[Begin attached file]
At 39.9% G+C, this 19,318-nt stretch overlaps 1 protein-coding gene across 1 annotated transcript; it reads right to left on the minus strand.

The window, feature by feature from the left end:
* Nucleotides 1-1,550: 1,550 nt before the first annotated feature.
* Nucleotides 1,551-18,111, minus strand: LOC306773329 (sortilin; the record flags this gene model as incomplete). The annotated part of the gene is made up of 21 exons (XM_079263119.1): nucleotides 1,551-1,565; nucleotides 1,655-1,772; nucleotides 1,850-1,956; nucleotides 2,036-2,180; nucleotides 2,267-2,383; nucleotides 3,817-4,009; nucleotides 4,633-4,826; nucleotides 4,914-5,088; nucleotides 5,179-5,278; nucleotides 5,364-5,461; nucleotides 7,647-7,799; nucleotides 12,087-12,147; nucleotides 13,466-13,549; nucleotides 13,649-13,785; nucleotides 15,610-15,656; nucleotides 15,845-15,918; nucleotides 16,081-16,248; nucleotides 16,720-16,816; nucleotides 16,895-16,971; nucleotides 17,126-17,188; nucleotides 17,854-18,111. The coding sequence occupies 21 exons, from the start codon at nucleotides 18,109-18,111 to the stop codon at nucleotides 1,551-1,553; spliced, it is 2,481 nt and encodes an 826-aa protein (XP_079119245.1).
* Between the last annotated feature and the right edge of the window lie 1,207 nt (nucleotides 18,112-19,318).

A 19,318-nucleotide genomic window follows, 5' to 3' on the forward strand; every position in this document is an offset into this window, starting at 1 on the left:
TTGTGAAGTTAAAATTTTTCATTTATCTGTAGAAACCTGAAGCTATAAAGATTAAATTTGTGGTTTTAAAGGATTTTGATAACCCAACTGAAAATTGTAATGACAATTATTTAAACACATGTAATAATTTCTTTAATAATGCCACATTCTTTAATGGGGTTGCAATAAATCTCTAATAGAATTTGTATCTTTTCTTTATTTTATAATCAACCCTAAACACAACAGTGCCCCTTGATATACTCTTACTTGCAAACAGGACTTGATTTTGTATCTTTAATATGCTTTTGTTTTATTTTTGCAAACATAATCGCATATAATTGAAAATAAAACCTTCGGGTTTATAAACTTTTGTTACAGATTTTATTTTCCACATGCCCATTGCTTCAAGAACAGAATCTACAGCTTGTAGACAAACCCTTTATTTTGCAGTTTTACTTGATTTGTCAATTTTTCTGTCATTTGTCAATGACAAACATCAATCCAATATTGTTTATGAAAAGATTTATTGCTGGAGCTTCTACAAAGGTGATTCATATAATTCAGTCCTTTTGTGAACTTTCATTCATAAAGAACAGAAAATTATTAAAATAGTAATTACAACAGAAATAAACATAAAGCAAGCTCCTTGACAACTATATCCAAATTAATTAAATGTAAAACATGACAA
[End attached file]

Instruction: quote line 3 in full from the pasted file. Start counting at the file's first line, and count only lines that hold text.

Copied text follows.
* Nucleotides 1-1,550: 1,550 nt before the first annotated feature.